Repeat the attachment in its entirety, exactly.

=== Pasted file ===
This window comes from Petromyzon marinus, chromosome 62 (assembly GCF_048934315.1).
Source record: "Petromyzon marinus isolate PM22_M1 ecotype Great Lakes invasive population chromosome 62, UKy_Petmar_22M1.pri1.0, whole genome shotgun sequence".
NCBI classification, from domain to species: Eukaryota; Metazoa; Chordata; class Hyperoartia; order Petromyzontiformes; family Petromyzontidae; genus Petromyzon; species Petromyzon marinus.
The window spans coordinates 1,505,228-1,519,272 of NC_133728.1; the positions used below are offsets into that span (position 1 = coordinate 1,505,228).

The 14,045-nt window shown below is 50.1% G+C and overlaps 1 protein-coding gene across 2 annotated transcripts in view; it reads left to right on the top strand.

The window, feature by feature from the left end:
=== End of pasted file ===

This window comes from Petromyzon marinus, chromosome 62 (assembly GCF_048934315.1).
Source record: "Petromyzon marinus isolate PM22_M1 ecotype Great Lakes invasive population chromosome 62, UKy_Petmar_22M1.pri1.0, whole genome shotgun sequence".
NCBI classification, from domain to species: Eukaryota; Metazoa; Chordata; class Hyperoartia; order Petromyzontiformes; family Petromyzontidae; genus Petromyzon; species Petromyzon marinus.
The window spans coordinates 1,505,228-1,519,272 of NC_133728.1; the positions used below are offsets into that span (position 1 = coordinate 1,505,228).

The 14,045-nt window shown below is 50.1% G+C and overlaps 1 protein-coding gene across 2 annotated transcripts in view; it reads left to right on the top strand.

The window, feature by feature from the left end: